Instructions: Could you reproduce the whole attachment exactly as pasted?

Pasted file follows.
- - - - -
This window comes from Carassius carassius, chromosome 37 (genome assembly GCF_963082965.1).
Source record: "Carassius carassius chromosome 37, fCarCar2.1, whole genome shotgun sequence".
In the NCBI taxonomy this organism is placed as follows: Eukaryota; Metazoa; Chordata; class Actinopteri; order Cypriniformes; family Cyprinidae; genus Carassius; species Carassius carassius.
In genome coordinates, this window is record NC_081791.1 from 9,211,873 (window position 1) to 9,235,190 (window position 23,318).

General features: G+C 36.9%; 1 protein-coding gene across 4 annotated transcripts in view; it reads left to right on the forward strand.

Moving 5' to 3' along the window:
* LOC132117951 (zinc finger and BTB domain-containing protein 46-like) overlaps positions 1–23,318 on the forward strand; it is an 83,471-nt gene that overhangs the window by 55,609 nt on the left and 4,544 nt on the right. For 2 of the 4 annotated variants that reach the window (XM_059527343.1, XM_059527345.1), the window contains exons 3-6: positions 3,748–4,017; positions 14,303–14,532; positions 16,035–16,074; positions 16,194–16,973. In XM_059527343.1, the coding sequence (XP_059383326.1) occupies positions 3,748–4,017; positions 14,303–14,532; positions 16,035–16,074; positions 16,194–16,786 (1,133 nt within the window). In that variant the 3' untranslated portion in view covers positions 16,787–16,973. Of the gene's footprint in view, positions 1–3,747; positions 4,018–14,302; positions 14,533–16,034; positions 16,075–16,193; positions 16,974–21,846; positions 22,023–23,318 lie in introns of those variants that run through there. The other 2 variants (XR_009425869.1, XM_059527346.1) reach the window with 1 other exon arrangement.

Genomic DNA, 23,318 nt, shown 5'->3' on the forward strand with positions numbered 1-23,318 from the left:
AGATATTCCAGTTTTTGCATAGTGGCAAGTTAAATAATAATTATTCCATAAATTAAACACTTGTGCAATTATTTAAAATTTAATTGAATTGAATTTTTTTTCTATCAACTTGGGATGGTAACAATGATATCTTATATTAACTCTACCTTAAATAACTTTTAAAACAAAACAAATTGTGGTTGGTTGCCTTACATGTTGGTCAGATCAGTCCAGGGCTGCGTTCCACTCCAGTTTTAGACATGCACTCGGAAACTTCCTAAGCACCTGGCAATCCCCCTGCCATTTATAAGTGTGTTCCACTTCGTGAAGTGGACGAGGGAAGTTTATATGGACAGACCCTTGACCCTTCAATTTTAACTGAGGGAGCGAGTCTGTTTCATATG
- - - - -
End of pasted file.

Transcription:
This window comes from Carassius carassius, chromosome 37 (genome assembly GCF_963082965.1).
Source record: "Carassius carassius chromosome 37, fCarCar2.1, whole genome shotgun sequence".
In the NCBI taxonomy this organism is placed as follows: Eukaryota; Metazoa; Chordata; class Actinopteri; order Cypriniformes; family Cyprinidae; genus Carassius; species Carassius carassius.
In genome coordinates, this window is record NC_081791.1 from 9,211,873 (window position 1) to 9,235,190 (window position 23,318).

General features: G+C 36.9%; 1 protein-coding gene across 4 annotated transcripts in view; it reads left to right on the forward strand.

Moving 5' to 3' along the window:
* LOC132117951 (zinc finger and BTB domain-containing protein 46-like) overlaps positions 1–23,318 on the forward strand; it is an 83,471-nt gene that overhangs the window by 55,609 nt on the left and 4,544 nt on the right. For 2 of the 4 annotated variants that reach the window (XM_059527343.1, XM_059527345.1), the window contains exons 3-6: positions 3,748–4,017; positions 14,303–14,532; positions 16,035–16,074; positions 16,194–16,973. In XM_059527343.1, the coding sequence (XP_059383326.1) occupies positions 3,748–4,017; positions 14,303–14,532; positions 16,035–16,074; positions 16,194–16,786 (1,133 nt within the window). In that variant the 3' untranslated portion in view covers positions 16,787–16,973. Of the gene's footprint in view, positions 1–3,747; positions 4,018–14,302; positions 14,533–16,034; positions 16,075–16,193; positions 16,974–21,846; positions 22,023–23,318 lie in introns of those variants that run through there. The other 2 variants (XR_009425869.1, XM_059527346.1) reach the window with 1 other exon arrangement.

Genomic DNA, 23,318 nt, shown 5'->3' on the forward strand with positions numbered 1-23,318 from the left:
AGATATTCCAGTTTTTGCATAGTGGCAAGTTAAATAATAATTATTCCATAAATTAAACACTTGTGCAATTATTTAAAATTTAATTGAATTGAATTTTTTTTCTATCAACTTGGGATGGTAACAATGATATCTTATATTAACTCTACCTTAAATAACTTTTAAAACAAAACAAATTGTGGTTGGTTGCCTTACATGTTGGTCAGATCAGTCCAGGGCTGCGTTCCACTCCAGTTTTAGACATGCACTCGGAAACTTCCTAAGCACCTGGCAATCCCCCTGCCATTTATAAGTGTGTTCCACTTCGTGAAGTGGACGAGGGAAGTTTATATGGACAGACCCTTGACCCTTCAATTTTAACTGAGGGAGCGAGTCTGTTTCATATG